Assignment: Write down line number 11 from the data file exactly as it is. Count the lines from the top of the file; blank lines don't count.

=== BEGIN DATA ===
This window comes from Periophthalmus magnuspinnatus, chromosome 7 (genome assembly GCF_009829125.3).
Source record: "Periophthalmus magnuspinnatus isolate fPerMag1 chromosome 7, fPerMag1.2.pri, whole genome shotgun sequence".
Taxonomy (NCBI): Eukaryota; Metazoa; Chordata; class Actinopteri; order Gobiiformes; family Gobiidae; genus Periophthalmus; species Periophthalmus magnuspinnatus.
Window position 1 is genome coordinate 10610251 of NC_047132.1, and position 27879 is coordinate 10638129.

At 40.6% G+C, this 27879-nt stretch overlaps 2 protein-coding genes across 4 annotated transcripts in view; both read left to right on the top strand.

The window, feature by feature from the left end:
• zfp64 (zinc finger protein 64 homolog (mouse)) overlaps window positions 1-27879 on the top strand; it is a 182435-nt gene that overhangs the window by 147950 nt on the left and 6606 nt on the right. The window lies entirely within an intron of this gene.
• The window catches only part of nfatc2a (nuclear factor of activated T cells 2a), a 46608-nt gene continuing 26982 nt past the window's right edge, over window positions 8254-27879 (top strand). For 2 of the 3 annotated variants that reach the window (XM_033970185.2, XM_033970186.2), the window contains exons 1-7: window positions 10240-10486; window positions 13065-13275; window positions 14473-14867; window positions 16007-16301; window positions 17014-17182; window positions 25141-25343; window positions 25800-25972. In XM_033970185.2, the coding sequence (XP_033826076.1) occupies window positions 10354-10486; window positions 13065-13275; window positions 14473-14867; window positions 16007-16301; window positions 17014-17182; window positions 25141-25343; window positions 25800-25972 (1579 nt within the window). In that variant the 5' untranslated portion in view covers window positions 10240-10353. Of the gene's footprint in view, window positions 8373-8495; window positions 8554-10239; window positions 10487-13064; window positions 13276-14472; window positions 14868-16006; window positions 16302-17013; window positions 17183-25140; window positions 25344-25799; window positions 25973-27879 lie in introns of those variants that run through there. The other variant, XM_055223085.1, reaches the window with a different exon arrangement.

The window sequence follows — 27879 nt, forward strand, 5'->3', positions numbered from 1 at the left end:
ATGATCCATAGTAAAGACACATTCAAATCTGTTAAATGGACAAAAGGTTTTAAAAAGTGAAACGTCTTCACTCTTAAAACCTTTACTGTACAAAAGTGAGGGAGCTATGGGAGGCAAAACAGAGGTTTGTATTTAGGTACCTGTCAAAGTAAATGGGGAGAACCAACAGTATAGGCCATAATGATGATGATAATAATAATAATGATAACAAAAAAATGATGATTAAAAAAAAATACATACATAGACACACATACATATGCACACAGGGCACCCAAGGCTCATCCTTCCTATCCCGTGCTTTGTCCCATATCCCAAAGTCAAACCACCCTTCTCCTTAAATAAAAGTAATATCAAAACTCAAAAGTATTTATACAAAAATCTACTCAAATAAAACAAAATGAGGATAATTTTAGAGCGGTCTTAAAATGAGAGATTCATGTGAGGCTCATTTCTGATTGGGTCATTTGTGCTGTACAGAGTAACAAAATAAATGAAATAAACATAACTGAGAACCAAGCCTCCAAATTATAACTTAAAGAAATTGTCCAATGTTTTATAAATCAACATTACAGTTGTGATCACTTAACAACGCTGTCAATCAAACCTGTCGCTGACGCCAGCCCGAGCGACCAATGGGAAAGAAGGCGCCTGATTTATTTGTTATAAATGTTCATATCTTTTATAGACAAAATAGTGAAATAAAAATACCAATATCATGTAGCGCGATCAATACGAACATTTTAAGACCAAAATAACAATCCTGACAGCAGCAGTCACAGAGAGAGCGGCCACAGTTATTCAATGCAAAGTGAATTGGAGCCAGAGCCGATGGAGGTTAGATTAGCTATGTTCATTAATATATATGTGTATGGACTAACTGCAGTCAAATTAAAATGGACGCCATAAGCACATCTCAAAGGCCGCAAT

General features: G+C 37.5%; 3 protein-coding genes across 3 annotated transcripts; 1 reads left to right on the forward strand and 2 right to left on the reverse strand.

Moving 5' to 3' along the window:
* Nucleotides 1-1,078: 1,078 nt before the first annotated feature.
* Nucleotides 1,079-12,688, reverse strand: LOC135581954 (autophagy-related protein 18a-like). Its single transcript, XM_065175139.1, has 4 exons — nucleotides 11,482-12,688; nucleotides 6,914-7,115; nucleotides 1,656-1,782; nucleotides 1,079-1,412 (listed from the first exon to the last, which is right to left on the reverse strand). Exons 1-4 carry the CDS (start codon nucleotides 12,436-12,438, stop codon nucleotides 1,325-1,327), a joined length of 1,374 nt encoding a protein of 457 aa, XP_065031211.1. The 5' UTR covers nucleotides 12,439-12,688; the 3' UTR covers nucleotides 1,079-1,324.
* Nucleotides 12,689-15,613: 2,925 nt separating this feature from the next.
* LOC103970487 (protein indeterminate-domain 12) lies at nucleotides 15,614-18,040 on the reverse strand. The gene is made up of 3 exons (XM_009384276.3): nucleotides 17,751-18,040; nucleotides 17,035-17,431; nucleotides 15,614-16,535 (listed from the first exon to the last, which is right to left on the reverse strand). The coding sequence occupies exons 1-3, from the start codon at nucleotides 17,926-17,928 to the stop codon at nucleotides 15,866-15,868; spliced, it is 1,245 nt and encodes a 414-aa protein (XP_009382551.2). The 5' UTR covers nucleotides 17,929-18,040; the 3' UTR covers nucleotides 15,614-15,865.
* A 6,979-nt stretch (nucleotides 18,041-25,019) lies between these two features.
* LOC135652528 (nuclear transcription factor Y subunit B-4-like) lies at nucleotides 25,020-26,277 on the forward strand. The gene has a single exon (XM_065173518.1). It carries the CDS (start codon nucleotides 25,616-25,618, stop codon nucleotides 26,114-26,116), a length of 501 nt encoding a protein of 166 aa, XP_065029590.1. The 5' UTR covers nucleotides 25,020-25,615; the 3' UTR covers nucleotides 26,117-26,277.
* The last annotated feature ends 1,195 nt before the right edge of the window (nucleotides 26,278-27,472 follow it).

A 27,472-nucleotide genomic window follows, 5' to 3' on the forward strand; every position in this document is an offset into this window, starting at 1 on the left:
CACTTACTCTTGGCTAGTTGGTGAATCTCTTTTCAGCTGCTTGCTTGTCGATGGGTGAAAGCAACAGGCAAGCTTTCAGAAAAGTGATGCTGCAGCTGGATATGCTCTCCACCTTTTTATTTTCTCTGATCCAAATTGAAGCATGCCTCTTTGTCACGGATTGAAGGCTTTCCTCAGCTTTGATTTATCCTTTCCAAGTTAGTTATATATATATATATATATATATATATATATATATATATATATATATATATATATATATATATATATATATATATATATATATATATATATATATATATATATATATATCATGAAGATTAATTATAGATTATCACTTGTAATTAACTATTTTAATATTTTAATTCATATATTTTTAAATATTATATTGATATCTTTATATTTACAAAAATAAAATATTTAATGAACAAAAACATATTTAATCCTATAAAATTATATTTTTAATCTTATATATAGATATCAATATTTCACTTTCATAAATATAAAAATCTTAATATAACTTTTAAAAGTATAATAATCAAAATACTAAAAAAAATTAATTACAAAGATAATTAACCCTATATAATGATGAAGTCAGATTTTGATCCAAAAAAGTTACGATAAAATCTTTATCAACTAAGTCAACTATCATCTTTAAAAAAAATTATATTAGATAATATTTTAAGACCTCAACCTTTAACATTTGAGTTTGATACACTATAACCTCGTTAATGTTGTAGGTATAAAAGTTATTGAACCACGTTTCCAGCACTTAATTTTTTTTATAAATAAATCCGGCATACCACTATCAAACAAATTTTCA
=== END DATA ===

General features: G+C 37.5%; 3 protein-coding genes across 3 annotated transcripts; 1 reads left to right on the forward strand and 2 right to left on the reverse strand.